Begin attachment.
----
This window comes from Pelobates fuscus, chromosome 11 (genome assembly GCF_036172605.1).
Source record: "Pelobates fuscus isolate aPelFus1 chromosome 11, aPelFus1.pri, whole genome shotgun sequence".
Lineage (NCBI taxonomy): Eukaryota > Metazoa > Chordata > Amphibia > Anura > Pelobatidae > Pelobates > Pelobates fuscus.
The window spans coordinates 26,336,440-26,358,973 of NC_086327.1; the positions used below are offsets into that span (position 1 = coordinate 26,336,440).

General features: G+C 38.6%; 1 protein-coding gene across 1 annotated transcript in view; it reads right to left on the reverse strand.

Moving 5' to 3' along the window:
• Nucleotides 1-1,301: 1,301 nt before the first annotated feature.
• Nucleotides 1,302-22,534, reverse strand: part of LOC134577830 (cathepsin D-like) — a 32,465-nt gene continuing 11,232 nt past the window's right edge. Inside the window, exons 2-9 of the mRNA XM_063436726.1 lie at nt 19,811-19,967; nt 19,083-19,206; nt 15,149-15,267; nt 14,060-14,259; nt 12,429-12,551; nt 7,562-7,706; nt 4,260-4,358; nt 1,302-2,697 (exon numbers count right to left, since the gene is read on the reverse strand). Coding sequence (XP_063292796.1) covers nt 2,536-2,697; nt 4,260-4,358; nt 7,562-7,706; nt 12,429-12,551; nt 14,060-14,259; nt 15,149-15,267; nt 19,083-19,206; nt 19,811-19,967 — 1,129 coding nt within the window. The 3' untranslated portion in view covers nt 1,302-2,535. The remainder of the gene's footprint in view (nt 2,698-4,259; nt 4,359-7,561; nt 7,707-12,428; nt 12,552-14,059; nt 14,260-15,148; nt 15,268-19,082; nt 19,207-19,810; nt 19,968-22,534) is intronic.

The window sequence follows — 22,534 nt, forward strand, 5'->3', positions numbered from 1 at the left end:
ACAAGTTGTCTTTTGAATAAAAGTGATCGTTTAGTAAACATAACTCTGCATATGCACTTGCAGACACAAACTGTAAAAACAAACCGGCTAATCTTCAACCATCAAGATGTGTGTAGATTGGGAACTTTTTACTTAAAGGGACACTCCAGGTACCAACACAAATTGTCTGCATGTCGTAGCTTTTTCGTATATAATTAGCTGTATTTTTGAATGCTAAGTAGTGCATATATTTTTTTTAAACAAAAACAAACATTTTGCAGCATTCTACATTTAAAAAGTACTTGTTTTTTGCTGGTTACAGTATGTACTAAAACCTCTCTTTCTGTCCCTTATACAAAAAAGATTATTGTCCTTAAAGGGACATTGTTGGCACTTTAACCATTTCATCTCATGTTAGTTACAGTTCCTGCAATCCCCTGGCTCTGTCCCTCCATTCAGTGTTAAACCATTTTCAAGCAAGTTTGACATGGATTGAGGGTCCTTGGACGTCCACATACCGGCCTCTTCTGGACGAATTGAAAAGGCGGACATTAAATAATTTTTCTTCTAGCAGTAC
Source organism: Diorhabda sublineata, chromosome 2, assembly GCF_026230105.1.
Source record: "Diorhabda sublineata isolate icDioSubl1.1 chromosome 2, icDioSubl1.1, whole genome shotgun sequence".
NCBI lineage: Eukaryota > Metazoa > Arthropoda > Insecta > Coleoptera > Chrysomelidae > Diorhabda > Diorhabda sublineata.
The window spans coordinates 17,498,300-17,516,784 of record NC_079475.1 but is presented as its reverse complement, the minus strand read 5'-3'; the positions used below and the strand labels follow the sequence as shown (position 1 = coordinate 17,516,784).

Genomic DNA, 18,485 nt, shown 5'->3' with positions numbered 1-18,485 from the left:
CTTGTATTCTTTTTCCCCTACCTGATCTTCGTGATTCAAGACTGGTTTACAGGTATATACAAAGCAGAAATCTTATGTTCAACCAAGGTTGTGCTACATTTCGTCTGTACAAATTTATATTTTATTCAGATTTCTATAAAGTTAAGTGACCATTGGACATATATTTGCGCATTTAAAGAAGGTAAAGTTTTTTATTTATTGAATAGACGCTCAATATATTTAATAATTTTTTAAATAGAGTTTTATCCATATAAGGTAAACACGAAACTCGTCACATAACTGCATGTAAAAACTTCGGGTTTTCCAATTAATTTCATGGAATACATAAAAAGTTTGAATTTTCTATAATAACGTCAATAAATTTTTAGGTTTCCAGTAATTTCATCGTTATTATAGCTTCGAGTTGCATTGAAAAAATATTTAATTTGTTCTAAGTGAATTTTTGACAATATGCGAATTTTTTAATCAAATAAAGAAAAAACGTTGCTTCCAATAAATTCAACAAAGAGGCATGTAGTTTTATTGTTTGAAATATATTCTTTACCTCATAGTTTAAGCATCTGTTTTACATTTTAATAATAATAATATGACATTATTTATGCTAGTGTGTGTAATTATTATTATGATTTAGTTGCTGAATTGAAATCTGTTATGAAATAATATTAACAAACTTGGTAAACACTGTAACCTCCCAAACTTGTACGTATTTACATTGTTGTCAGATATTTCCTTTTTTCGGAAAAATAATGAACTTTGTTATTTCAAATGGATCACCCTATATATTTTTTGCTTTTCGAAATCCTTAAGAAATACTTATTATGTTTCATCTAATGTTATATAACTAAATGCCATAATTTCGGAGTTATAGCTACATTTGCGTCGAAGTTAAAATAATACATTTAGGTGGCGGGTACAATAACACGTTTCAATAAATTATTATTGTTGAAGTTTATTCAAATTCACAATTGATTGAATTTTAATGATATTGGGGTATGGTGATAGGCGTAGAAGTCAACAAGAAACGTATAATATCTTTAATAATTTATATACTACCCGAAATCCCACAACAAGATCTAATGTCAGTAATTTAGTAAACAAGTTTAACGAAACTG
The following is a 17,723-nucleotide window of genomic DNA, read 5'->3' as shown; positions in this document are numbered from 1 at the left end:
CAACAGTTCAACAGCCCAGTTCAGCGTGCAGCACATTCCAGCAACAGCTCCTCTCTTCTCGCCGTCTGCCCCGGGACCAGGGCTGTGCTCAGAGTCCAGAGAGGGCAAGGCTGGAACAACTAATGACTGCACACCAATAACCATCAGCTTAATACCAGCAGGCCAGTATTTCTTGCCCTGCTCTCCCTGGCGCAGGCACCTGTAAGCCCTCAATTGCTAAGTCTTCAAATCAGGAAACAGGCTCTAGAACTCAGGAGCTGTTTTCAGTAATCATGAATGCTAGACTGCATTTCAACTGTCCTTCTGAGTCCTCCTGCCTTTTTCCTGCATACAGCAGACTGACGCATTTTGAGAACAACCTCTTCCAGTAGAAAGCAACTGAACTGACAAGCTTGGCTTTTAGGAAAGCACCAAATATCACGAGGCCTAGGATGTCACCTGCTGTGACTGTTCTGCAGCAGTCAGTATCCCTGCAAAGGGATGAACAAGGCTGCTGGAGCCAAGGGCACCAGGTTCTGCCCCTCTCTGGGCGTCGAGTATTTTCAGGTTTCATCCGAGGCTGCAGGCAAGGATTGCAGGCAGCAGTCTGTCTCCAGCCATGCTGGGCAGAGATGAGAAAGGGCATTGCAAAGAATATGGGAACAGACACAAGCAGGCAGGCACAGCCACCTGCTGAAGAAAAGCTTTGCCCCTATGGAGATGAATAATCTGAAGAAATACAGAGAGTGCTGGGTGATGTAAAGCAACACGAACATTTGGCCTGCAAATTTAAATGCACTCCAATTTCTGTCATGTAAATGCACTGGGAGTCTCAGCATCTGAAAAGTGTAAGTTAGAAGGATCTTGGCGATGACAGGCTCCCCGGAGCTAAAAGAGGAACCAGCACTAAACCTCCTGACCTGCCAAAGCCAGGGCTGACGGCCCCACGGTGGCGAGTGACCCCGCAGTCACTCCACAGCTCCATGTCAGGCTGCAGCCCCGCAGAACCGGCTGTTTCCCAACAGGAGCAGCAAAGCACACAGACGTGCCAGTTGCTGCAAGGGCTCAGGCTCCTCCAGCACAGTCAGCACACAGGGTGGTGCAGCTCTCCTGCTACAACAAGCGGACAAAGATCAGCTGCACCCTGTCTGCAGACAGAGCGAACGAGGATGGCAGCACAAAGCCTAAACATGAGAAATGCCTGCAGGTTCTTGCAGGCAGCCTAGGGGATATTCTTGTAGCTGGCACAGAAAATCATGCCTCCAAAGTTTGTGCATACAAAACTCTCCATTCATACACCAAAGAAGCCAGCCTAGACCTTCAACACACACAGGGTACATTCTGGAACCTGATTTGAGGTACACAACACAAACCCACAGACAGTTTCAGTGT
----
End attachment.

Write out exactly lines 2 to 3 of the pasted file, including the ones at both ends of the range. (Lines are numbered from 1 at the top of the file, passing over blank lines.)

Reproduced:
Source record: "Pelobates fuscus isolate aPelFus1 chromosome 11, aPelFus1.pri, whole genome shotgun sequence".
Lineage (NCBI taxonomy): Eukaryota > Metazoa > Chordata > Amphibia > Anura > Pelobatidae > Pelobates > Pelobates fuscus.